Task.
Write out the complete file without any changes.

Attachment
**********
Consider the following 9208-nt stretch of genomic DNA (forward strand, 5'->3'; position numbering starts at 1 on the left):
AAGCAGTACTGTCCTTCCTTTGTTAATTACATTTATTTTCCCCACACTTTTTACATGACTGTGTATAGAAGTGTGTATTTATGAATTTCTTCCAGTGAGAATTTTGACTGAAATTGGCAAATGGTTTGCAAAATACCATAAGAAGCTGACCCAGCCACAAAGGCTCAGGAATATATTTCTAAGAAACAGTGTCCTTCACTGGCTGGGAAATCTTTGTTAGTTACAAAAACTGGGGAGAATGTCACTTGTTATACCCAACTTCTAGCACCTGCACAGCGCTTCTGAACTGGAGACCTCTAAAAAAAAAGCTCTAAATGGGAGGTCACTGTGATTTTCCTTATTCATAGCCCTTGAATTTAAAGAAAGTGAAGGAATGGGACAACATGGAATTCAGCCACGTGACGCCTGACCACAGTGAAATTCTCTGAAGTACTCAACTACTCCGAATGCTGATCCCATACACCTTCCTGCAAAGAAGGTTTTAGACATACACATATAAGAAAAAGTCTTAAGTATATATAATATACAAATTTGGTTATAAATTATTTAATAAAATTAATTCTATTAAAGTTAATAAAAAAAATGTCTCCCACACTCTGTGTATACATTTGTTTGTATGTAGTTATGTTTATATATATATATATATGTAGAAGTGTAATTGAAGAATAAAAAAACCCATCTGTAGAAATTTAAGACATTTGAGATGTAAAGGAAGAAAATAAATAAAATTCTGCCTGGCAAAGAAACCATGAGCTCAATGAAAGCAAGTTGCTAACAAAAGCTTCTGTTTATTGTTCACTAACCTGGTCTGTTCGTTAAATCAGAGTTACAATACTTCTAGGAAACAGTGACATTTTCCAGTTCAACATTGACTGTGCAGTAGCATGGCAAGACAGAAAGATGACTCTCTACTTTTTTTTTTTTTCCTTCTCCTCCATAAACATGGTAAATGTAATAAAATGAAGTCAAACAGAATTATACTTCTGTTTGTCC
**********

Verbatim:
Consider the following 9208-nt stretch of genomic DNA (forward strand, 5'->3'; position numbering starts at 1 on the left):
AAGCAGTACTGTCCTTCCTTTGTTAATTACATTTATTTTCCCCACACTTTTTACATGACTGTGTATAGAAGTGTGTATTTATGAATTTCTTCCAGTGAGAATTTTGACTGAAATTGGCAAATGGTTTGCAAAATACCATAAGAAGCTGACCCAGCCACAAAGGCTCAGGAATATATTTCTAAGAAACAGTGTCCTTCACTGGCTGGGAAATCTTTGTTAGTTACAAAAACTGGGGAGAATGTCACTTGTTATACCCAACTTCTAGCACCTGCACAGCGCTTCTGAACTGGAGACCTCTAAAAAAAAAGCTCTAAATGGGAGGTCACTGTGATTTTCCTTATTCATAGCCCTTGAATTTAAAGAAAGTGAAGGAATGGGACAACATGGAATTCAGCCACGTGACGCCTGACCACAGTGAAATTCTCTGAAGTACTCAACTACTCCGAATGCTGATCCCATACACCTTCCTGCAAAGAAGGTTTTAGACATACACATATAAGAAAAAGTCTTAAGTATATATAATATACAAATTTGGTTATAAATTATTTAATAAAATTAATTCTATTAAAGTTAATAAAAAAAATGTCTCCCACACTCTGTGTATACATTTGTTTGTATGTAGTTATGTTTATATATATATATATATGTAGAAGTGTAATTGAAGAATAAAAAAACCCATCTGTAGAAATTTAAGACATTTGAGATGTAAAGGAAGAAAATAAATAAAATTCTGCCTGGCAAAGAAACCATGAGCTCAATGAAAGCAAGTTGCTAACAAAAGCTTCTGTTTATTGTTCACTAACCTGGTCTGTTCGTTAAATCAGAGTTACAATACTTCTAGGAAACAGTGACATTTTCCAGTTCAACATTGACTGTGCAGTAGCATGGCAAGACAGAAAGATGACTCTCTACTTTTTTTTTTTTTCCTTCTCCTCCATAAACATGGTAAATGTAATAAAATGAAGTCAAACAGAATTATACTTCTGTTTGTCC